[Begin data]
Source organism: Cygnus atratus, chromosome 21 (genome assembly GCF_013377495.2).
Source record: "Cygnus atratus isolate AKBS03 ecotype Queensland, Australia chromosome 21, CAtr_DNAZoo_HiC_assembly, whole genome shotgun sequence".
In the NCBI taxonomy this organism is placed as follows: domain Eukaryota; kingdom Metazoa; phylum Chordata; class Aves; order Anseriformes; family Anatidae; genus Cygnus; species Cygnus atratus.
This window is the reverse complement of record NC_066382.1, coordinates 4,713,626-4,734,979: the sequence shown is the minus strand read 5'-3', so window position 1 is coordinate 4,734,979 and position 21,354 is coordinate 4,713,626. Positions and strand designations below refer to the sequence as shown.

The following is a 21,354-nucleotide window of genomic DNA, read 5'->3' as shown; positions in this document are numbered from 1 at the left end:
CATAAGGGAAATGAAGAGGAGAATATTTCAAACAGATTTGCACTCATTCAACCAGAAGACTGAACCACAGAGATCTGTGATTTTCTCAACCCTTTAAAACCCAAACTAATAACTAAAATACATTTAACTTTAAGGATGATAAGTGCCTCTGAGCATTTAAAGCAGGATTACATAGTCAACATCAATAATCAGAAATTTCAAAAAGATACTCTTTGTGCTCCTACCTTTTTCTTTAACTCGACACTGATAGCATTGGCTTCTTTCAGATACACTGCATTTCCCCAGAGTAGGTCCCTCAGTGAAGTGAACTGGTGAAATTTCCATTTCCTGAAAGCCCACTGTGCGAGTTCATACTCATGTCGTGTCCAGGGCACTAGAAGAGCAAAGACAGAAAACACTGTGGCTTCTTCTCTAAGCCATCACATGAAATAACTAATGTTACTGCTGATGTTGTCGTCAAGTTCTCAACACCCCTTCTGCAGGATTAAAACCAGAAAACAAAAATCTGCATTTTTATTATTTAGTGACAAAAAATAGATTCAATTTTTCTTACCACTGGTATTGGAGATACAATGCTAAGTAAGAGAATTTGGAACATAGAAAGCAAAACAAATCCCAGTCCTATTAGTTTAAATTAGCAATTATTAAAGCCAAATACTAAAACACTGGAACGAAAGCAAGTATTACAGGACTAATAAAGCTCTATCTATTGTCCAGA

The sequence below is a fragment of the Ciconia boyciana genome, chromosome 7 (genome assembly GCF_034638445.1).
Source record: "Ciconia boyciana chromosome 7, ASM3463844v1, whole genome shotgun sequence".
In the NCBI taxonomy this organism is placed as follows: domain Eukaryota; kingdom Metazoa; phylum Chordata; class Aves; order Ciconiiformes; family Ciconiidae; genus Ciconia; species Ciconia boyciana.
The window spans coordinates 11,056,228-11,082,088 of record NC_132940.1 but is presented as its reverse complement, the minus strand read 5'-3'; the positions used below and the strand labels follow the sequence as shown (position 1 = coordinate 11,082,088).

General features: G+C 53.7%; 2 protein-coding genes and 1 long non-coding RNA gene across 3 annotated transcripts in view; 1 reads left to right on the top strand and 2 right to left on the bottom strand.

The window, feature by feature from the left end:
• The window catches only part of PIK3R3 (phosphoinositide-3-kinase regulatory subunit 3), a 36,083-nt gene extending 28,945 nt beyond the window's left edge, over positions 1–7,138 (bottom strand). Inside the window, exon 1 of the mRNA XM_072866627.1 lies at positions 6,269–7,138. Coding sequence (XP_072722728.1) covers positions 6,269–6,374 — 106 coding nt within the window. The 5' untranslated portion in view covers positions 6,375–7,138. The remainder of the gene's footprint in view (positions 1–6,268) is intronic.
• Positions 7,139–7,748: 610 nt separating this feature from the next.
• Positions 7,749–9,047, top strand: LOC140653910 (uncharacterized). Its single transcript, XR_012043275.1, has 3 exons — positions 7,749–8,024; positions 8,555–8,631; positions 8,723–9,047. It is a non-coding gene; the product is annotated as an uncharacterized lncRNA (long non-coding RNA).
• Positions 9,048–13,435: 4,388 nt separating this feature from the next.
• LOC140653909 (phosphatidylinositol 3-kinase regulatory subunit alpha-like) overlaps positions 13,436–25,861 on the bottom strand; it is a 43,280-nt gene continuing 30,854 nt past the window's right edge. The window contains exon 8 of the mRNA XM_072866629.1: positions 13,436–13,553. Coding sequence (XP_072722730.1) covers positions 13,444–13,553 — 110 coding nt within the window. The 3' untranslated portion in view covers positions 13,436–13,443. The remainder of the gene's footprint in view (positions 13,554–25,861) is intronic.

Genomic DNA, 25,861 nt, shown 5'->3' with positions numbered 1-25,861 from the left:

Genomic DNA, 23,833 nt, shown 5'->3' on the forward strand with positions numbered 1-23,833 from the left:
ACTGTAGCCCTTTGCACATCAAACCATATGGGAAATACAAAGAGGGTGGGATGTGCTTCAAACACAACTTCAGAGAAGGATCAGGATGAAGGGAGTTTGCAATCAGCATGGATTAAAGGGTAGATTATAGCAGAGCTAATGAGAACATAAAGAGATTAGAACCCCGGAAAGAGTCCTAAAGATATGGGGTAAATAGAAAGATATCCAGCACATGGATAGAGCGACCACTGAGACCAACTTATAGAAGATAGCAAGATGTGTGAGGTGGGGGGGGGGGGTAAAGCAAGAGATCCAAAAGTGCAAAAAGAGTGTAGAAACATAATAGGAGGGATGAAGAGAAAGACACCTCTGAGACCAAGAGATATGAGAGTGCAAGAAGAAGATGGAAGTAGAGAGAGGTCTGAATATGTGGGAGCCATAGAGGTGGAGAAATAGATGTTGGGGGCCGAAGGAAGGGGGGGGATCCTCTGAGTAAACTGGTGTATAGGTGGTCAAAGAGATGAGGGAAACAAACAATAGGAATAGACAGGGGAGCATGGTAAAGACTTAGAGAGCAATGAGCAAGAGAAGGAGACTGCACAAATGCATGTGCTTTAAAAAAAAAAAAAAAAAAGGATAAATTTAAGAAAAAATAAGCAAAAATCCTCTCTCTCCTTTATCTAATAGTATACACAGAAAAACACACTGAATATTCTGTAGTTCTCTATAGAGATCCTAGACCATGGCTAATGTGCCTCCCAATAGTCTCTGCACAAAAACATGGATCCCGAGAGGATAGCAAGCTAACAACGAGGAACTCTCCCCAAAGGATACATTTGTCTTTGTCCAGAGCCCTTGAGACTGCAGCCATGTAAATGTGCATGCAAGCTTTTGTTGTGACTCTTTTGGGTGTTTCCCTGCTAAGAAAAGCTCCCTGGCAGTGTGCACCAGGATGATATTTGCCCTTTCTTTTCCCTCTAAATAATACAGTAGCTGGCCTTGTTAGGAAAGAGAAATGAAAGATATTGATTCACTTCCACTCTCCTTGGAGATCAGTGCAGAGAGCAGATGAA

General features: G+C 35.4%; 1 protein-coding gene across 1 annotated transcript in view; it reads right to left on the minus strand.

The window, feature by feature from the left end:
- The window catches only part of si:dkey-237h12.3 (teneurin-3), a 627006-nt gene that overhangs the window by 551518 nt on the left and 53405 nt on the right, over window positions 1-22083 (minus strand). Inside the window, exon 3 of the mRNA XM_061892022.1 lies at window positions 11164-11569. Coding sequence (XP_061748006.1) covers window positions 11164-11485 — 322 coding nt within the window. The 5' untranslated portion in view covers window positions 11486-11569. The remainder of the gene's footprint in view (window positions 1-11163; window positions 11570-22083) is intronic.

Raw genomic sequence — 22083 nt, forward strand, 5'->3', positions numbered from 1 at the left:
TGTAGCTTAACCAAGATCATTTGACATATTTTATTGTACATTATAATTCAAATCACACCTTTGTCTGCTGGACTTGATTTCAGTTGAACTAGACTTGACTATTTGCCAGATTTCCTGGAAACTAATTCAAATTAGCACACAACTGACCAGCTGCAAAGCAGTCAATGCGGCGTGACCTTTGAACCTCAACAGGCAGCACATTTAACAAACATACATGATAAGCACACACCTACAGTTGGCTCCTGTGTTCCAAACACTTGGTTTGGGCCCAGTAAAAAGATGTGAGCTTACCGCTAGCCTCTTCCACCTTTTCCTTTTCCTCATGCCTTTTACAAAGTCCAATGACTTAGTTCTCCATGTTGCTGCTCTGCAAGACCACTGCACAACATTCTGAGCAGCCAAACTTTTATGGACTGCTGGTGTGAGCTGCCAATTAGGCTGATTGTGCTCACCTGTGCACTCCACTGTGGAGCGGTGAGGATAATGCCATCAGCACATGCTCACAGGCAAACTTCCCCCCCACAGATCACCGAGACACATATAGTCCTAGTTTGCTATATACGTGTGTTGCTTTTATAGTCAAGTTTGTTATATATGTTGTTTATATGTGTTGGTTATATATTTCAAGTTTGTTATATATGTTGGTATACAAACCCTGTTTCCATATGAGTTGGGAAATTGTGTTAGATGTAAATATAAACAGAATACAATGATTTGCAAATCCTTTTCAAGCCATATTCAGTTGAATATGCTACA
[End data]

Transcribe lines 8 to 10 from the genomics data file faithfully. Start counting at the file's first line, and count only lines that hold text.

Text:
Source record: "Ciconia boyciana chromosome 7, ASM3463844v1, whole genome shotgun sequence".
In the NCBI taxonomy this organism is placed as follows: domain Eukaryota; kingdom Metazoa; phylum Chordata; class Aves; order Ciconiiformes; family Ciconiidae; genus Ciconia; species Ciconia boyciana.
The window spans coordinates 11,056,228-11,082,088 of record NC_132940.1 but is presented as its reverse complement, the minus strand read 5'-3'; the positions used below and the strand labels follow the sequence as shown (position 1 = coordinate 11,082,088).